Augustine Tanner-Ihm has explained how he feels after receiving a rejection letter from a church he applied to be a curate in.
Last week, Premier reported on the email Tanner-Ihm, a 29-year-old black American man, got from a church, which read: "the demographic of the parish is monochrome white working class, where you might feel uncomfortable."
Curacy in the Church of England is a post taken up after ordination, often supporting the vicar pastorally and getting preaching experience before they may become a vicar themselves.
Tanner-Ihm, originally from Chicago but studying at Cramner Hall Theological College in Durham, told Premier: "First and foremost, I love the church. I think the church is God's vessel for transformation in the world, it is the bride of Christ and therefore I love the church.
"But I think assuming about my experience as a black man being uncomfortable was at best trying to be pastoral and at worst just quite naïve - I'm trying to be incredibly gracious with that."
The Church of England church's second reason for not giving him the post was because they felt the incumbent vicar was not experienced enough to train him, which he described as "legitimate" and "happens all the time."
However, he said that their self-stated primary reason - that he would feel uncomfortable - was particular upsetting.
"The thing that quite hurt for me was: my UK experience has been mostly white working-class communities! I am from an adoptive family so my mother and father are white, my three brothers are white and most of my life has been in white working-class communities in Liverpool, East London, Dorset and the northeast of England.
"It's been exciting and I've been absolutely loving it without a doubt so I was just surprised that it was an assumption made without any conversation."
Rt Revd Chris Goldsmith, the Church of England's Director of Ministry, responded last week, saying: "We take very seriously any allegation that a curacy post may have been denied to someone primarily on the grounds of their ethnic heritage.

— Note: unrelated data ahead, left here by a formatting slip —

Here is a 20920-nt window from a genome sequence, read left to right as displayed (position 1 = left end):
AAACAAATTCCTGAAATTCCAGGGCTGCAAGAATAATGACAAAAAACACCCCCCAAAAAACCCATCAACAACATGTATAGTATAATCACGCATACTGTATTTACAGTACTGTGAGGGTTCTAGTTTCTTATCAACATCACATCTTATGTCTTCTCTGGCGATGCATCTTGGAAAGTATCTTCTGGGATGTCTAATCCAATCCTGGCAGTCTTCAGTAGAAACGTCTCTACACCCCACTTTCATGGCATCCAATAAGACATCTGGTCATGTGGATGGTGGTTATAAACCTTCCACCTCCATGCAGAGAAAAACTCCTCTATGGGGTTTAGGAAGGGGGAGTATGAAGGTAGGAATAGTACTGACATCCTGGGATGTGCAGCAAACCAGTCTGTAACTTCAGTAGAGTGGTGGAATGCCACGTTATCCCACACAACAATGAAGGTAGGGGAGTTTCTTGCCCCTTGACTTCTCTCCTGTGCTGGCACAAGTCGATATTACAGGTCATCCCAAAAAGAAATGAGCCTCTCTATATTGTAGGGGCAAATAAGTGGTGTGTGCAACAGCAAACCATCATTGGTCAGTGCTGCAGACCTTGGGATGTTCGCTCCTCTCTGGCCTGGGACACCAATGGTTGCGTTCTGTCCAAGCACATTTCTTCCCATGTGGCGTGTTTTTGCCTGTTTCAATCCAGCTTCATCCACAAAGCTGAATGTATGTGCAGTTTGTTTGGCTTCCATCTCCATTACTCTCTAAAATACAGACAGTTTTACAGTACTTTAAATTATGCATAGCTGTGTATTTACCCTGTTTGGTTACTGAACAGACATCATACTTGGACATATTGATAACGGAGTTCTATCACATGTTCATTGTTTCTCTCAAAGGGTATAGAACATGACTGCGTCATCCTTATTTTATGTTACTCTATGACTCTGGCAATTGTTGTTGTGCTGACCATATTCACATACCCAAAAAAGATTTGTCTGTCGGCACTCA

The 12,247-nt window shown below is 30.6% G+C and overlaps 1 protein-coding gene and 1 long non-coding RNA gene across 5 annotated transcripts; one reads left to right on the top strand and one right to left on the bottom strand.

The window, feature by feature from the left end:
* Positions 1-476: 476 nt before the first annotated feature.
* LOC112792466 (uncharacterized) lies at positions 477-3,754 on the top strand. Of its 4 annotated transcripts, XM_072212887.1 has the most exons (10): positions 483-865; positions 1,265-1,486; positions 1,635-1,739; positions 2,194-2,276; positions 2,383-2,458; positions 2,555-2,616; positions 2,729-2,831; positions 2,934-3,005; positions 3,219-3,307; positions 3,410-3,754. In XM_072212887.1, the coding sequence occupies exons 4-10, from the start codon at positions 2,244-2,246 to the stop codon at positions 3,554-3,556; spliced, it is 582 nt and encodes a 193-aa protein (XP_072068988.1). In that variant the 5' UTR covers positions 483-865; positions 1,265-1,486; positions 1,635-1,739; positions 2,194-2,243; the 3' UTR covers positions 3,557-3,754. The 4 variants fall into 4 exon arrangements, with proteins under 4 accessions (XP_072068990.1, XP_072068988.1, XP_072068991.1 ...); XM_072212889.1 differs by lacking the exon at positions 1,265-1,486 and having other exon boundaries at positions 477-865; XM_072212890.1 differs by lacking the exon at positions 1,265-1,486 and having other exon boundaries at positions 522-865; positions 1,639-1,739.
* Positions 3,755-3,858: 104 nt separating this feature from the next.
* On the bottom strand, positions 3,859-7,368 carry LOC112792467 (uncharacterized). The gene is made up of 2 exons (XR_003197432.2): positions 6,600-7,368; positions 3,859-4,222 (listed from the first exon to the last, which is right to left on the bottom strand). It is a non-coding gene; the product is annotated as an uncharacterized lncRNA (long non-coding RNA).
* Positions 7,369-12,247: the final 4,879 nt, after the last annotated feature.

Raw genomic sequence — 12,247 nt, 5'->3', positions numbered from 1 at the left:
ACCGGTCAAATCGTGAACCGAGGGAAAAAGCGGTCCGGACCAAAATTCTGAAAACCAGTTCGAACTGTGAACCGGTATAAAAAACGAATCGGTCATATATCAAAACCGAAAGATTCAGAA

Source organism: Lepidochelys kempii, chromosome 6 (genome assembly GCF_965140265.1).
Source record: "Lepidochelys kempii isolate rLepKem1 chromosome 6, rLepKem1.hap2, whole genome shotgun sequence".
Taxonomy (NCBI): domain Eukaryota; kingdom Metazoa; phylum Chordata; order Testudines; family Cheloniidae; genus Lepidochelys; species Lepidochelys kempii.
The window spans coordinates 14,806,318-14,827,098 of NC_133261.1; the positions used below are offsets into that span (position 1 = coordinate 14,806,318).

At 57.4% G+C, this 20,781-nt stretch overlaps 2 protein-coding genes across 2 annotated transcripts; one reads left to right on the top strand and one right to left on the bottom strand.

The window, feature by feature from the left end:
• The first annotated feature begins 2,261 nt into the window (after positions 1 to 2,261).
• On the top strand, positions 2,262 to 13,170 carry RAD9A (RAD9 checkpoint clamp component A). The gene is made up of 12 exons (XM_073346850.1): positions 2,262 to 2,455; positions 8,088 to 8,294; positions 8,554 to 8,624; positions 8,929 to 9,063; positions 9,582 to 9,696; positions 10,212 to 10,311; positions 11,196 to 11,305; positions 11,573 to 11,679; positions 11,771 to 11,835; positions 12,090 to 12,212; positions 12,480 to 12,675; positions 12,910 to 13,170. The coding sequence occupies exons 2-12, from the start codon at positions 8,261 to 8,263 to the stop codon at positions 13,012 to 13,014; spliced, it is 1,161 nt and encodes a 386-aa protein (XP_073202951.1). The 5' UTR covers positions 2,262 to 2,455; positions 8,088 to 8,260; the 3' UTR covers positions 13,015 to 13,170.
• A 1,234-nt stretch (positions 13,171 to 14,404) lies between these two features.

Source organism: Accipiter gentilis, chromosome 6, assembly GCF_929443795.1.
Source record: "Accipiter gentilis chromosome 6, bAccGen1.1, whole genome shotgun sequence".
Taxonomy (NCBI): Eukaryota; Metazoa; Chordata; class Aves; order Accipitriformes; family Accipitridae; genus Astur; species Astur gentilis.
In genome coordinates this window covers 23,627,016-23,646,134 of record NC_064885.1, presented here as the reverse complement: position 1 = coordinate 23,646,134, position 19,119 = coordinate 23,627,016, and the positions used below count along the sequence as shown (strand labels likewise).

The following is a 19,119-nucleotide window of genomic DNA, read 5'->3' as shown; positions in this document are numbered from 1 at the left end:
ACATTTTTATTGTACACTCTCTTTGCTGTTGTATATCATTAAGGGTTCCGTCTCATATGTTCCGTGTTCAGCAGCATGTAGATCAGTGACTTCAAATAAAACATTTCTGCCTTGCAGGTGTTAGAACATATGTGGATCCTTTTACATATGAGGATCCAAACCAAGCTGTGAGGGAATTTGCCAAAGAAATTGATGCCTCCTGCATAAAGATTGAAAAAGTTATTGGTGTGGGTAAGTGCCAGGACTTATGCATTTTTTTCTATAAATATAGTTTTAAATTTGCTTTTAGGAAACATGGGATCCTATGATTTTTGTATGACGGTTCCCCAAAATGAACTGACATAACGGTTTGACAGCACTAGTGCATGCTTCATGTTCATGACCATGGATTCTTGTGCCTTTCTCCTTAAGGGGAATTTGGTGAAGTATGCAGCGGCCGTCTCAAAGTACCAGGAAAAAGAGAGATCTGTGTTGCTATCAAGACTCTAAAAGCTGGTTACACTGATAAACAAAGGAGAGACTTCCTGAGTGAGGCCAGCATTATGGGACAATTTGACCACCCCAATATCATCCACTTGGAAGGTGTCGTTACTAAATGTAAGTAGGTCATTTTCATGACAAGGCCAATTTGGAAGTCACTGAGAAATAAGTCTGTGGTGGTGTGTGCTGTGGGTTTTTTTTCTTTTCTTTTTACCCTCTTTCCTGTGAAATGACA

"We urgently want to seek clarity from the diocese which sent him the letter as to why it contains statements that are plainly unacceptable."
"We recognise that the Church of England has a lot more work to do to become a place where our leadership is representative of the rich heritages of all the people of England."
The local church in question had more correspondence with Tanner-Ihm at the time, which (in his own words), he summarised as saying: "'We're really sorry that you felt that way, how you interpret that email but know that we've had unconscious bias training and we champion any black and ethnic minority person in ordination and we definitely will fight for any discrimination that comes across our path. But we wish you well and we pray for your future' - It was a very nice email but I don't think it really did what I wanted it to do necessarily."
Tanner-Ihm is now seeking opportunities outside the church as well, due to the uncertainty of coronavirus.
He said since sharing his story he has found lots of Asian and black clergy who have shared their stories with him and have offered support, which he has "appreciated very much".
Speaking about how white Christians can respond to racism, he referenced the moment Jesus weeps with Mary and Martha at the death of their brother Lazarus, who he knows he is about to rise from the dead: "Weep with your brown and black brothers and sisters, who struggle and experience these things."
He added that Christians can gently rebuke brothers and sisters if they hear jokes or racist comments, as they would with other statements that don't treat people like the image of God.